From the post:
Neil Conway from Berkeley CS is giving an advanced level talk at a meetup today in San Francisco on a new paper: Logic and Lattices for Distributed Programming – extending set logic to support CRDT-style lattices.
The description of the meetup is probably the clearest introduction to the paper:
Developers are increasingly choosing datastores that sacrifice strong consistency guarantees in exchange for improved performance and availability. Unfortunately, writing reliable distributed programs without the benefit of strong consistency can be very challenging.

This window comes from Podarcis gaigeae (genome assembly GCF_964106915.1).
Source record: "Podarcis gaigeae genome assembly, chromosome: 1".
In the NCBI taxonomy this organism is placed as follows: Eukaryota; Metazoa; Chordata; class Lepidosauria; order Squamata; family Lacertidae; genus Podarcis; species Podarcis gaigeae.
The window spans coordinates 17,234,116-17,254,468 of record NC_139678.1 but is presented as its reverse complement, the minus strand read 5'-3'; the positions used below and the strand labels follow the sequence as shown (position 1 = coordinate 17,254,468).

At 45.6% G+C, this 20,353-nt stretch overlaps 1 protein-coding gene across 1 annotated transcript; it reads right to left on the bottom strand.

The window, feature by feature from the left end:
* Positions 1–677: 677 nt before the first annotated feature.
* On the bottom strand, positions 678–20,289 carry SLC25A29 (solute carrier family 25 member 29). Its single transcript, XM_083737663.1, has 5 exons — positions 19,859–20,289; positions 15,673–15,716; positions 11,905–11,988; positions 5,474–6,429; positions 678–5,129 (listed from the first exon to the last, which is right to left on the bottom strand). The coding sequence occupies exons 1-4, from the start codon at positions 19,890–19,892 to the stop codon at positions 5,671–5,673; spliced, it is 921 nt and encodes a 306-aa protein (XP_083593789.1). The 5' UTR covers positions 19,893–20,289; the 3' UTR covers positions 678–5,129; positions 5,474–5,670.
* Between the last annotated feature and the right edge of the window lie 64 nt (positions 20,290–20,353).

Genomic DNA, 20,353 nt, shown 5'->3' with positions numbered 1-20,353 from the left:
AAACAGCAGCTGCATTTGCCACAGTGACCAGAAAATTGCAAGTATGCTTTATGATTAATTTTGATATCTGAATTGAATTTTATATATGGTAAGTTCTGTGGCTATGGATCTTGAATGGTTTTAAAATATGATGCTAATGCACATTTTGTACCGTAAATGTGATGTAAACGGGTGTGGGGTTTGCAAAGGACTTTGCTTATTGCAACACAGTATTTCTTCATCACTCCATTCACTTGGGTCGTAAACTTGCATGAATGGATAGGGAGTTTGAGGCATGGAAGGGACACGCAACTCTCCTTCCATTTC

In this talk, I’ll discuss work from our group at UC Berkeley that aims to make it easier to write distributed programs without relying on strong consistency. Bloom is a declarative programming language for distributed computing, while CALM is an analysis technique that identifies programs that are guaranteed to be eventually consistent. I’ll then discuss our recent work on extending CALM to support a broader range of programs, drawing upon ideas from CRDTs (A Commutative Replicated Data Type).
If you have an eye towards understanding the future then this is for you.
Do note that the Bloom language is treated more extensively in Datalog Reloaded. You may recall that the basis for tolog (a topic map query language) was Datalog.